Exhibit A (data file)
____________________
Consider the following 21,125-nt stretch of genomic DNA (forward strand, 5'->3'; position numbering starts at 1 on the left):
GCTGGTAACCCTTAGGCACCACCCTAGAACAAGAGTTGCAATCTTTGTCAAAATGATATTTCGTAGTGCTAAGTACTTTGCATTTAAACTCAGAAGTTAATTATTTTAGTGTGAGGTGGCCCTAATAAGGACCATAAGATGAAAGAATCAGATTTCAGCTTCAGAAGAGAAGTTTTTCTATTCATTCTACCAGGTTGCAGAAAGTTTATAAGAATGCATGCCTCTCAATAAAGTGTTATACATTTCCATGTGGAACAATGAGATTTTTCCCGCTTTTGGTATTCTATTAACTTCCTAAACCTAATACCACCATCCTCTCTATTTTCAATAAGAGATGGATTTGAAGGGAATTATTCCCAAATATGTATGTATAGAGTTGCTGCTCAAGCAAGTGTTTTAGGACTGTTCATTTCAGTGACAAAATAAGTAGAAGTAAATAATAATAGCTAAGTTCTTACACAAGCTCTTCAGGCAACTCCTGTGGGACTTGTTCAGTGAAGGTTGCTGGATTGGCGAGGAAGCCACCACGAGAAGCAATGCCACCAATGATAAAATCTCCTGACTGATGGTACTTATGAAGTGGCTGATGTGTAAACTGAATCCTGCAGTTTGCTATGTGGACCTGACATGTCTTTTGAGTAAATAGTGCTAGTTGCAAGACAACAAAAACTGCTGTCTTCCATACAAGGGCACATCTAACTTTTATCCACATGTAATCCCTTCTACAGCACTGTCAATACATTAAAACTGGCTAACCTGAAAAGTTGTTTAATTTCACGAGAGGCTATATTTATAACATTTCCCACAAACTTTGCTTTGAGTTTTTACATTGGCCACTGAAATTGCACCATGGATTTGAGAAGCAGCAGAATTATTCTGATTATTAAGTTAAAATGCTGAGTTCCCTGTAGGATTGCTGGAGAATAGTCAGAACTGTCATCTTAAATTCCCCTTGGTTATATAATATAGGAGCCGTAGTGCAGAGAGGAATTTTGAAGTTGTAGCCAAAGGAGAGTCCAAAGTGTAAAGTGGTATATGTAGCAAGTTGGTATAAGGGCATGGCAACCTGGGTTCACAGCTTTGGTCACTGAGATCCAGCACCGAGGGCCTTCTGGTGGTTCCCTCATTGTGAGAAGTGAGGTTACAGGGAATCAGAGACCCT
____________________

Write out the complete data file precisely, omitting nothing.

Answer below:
Consider the following 21,125-nt stretch of genomic DNA (forward strand, 5'->3'; position numbering starts at 1 on the left):
GCTGGTAACCCTTAGGCACCACCCTAGAACAAGAGTTGCAATCTTTGTCAAAATGATATTTCGTAGTGCTAAGTACTTTGCATTTAAACTCAGAAGTTAATTATTTTAGTGTGAGGTGGCCCTAATAAGGACCATAAGATGAAAGAATCAGATTTCAGCTTCAGAAGAGAAGTTTTTCTATTCATTCTACCAGGTTGCAGAAAGTTTATAAGAATGCATGCCTCTCAATAAAGTGTTATACATTTCCATGTGGAACAATGAGATTTTTCCCGCTTTTGGTATTCTATTAACTTCCTAAACCTAATACCACCATCCTCTCTATTTTCAATAAGAGATGGATTTGAAGGGAATTATTCCCAAATATGTATGTATAGAGTTGCTGCTCAAGCAAGTGTTTTAGGACTGTTCATTTCAGTGACAAAATAAGTAGAAGTAAATAATAATAGCTAAGTTCTTACACAAGCTCTTCAGGCAACTCCTGTGGGACTTGTTCAGTGAAGGTTGCTGGATTGGCGAGGAAGCCACCACGAGAAGCAATGCCACCAATGATAAAATCTCCTGACTGATGGTACTTATGAAGTGGCTGATGTGTAAACTGAATCCTGCAGTTTGCTATGTGGACCTGACATGTCTTTTGAGTAAATAGTGCTAGTTGCAAGACAACAAAAACTGCTGTCTTCCATACAAGGGCACATCTAACTTTTATCCACATGTAATCCCTTCTACAGCACTGTCAATACATTAAAACTGGCTAACCTGAAAAGTTGTTTAATTTCACGAGAGGCTATATTTATAACATTTCCCACAAACTTTGCTTTGAGTTTTTACATTGGCCACTGAAATTGCACCATGGATTTGAGAAGCAGCAGAATTATTCTGATTATTAAGTTAAAATGCTGAGTTCCCTGTAGGATTGCTGGAGAATAGTCAGAACTGTCATCTTAAATTCCCCTTGGTTATATAATATAGGAGCCGTAGTGCAGAGAGGAATTTTGAAGTTGTAGCCAAAGGAGAGTCCAAAGTGTAAAGTGGTATATGTAGCAAGTTGGTATAAGGGCATGGCAACCTGGGTTCACAGCTTTGGTCACTGAGATCCAGCACCGAGGGCCTTCTGGTGGTTCCCTCATTGTGAGAAGTGAGGTTACAGGGAATCAGAGACCCT